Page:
\---/---\ /----\
\ X \
\----/ \---/---\
\ / CARTESI
Cycles: 698031
698031: 7196d4deed5da31b96a467ec2e24d90d3bab170c769bba4c3d7d2638eadfe385

The initial state hash 2d4f30d5... is the Merkle tree root hash for the initial Cartesi Machine state. Since Cartesi Machines are reproducible, the initial state hash also works as a future on the entire computation itself. In other words, the final state hash 7196d4de... is the only possible outcome for the --final-hash at cycle 698031, given the result of the --initial-hash operation was 2d4f30d5....

info

The scare quotes around only are pedantic. It is true that there are a multitude of machine states that produce the same state hash. After all, the Keccak-256 state hashes fit in 256-bits, whereas machine states can take gigabytes. There are therefore many more possible machine states than possible state hashes. By the pigeonhole principle, there must be multiple machines with the same hash (i.e., hash collisions). However, given only the state hash, finding a Cartesi Machine with that state hash should be virtually impossible. Given a Cartesi Machine and its state hash, finding a second (distinct) Cartesi Machine with the same state hash should also be virtually impossible. Even finding two different Cartesi Machines that have the same state hash (any hash) should be virtually impossible. Cryptographic hash functions, such as Keccak-256, were designed specifically to have these properties.

Allowing the machine to run until it halts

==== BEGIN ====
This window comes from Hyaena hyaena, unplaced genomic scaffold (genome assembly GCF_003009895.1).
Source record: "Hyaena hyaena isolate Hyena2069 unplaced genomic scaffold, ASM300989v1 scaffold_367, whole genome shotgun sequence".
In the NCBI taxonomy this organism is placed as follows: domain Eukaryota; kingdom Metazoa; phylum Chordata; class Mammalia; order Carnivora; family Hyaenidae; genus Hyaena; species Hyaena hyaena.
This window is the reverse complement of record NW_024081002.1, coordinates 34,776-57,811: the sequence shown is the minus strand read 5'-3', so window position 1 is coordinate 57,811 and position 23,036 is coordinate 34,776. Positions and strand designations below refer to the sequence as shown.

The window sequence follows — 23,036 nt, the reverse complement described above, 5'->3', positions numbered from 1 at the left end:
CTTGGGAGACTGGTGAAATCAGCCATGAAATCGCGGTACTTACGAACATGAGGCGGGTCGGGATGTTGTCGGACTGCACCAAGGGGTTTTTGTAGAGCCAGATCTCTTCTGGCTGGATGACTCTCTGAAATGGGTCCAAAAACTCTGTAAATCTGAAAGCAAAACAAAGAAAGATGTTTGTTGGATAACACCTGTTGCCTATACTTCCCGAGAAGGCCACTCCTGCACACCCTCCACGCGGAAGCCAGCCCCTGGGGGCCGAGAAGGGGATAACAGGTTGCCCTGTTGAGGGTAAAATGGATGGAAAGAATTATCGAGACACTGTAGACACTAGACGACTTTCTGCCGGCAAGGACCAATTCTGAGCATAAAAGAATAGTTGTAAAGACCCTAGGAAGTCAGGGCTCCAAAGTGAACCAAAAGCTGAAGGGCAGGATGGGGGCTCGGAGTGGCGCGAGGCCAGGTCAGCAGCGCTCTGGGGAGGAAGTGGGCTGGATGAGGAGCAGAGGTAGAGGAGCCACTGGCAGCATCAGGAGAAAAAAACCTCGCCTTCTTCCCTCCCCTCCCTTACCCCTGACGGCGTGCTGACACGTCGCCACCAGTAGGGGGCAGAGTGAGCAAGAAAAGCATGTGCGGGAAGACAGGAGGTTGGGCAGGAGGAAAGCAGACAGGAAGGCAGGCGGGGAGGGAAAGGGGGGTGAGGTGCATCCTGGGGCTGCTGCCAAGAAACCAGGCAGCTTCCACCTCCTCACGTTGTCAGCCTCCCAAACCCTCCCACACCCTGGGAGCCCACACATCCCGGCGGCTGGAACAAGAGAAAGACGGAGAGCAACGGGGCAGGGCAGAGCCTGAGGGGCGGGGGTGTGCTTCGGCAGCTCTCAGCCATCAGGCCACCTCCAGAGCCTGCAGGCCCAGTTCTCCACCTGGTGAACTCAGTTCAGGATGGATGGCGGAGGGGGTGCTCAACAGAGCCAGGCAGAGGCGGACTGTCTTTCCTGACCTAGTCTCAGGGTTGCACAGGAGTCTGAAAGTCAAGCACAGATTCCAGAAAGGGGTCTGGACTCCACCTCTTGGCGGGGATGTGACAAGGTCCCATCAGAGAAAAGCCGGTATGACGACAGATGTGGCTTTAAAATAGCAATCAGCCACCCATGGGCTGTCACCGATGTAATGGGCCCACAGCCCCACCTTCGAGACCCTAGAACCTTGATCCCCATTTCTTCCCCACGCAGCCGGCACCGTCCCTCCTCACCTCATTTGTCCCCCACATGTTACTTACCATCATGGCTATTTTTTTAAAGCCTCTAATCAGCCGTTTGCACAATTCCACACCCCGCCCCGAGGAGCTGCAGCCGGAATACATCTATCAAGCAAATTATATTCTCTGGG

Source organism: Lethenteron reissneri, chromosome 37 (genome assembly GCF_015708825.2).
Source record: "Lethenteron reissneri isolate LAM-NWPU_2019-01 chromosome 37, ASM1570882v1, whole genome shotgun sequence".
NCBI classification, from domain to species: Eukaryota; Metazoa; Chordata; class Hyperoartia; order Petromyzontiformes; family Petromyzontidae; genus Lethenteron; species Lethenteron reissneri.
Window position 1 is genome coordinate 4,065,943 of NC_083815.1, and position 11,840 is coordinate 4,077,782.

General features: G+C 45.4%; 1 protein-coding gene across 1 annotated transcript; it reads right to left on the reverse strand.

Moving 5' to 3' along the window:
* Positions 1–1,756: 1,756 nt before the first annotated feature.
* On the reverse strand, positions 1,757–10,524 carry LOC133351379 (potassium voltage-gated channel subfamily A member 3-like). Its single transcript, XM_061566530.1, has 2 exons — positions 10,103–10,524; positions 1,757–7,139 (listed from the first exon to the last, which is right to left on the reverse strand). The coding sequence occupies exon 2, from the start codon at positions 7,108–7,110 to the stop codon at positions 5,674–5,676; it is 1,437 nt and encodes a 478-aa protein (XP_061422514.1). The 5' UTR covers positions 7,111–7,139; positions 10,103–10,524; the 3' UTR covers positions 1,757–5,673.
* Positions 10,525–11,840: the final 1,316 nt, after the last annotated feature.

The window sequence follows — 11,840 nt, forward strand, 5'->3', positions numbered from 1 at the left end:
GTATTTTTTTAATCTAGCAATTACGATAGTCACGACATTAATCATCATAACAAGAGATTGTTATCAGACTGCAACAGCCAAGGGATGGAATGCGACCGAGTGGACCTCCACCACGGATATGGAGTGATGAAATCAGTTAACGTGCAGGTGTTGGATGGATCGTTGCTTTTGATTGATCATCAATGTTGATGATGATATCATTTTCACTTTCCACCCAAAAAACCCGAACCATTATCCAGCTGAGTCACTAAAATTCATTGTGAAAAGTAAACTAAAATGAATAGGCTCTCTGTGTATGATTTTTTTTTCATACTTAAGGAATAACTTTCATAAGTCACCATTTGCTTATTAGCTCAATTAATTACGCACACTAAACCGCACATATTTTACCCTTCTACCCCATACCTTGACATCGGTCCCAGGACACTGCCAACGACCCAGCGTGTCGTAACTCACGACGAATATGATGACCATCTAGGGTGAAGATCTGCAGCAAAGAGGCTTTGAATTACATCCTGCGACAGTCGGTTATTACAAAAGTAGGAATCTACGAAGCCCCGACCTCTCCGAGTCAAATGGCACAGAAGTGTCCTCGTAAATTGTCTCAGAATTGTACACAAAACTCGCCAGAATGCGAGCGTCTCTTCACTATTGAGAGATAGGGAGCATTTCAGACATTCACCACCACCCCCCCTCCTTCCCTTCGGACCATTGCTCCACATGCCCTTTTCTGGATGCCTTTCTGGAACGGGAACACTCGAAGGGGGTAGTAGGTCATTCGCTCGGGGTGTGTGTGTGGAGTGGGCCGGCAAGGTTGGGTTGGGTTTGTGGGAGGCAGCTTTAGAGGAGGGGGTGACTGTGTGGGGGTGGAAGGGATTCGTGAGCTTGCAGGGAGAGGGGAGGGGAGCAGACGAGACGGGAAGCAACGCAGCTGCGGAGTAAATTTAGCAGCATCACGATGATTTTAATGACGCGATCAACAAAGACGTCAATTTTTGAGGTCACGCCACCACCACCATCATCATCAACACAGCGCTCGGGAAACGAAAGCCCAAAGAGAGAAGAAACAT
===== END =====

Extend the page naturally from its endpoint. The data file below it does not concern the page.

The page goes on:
playground:~$ cartesi-machine \
--initial-hash \
--final-hash

produces instead the output

0: 2d4f30d5fe25e8a383ef6e871fb832a250a78d33d02d0fd1ea72bbeda7aaf645
.
/ \
/ \
\---/---\ /----\
\ X \
\----/ \---/---\
\ / CARTESI
\ / MACHINE
'
Nothing to do.
Halted
Cycles: 61013336
61013336: dd53c5ad395e31aacf1c2b8b80af3237d3645fd3b95b3ca9ddacbd23f146b885

Naturally, the initial state hash is the same as before. However, the final state hash dd53c5ad... now pertains to cycle 61013336, where the machine is halted. This is the only possible state hash for a halted machine that started from state hash 2d4f30d5....

Persistent Cartesi Machines

At any point in their execution, Cartesi Machines can be stored to disk. A stored machine can later be loaded to continue its execution from where it left off. To store a machine to a given <directory>, use the command-line option --store=<directory>. The machine is stored as it was right before cartesi-machine returns to the command line. For example, to store the machine corresponding to state hash 7196d4de...

playground:~$ cartesi-machine \
--max-mcycle=698031 \
--store="machine-7196d4de"

This command creates a directory machine-7196d4de/, containing a variety of files that allow the Cartesi Machine emulator to recreate a machine state. Every image file is copied into the directory, so no external dependencies remain.

note

If the machine initialization involved large image files or a considerable amount of RAM, this operation may consume significant disk space. It will also take the time required by the copying of image files into the directory, and by the computation of the state hash.

If the directory already exists, the operation will fail. This prevents the overwriting of a Cartesi Machine by mistake. Once created, the directory can be compressed and transferred to other hosts. To restore the corresponding Cartesi Machine, use the command-line option --load=<directory>. For example,

playground:~$ cartesi-machine \
--load="machine-7196d4de" \
--initial-hash \
--final-hash

produces the output

Loading machine: please wait
698031: 7196d4deed5da31b96a467ec2e24d90d3bab170c769bba4c3d7d2638eadfe385
\ / MACHINE
'
Nothing to do.
Halted
Cycles: 61013336
61013336: dd53c5ad395e31aacf1c2b8b80af3237d3645fd3b95b3ca9ddacbd23f146b885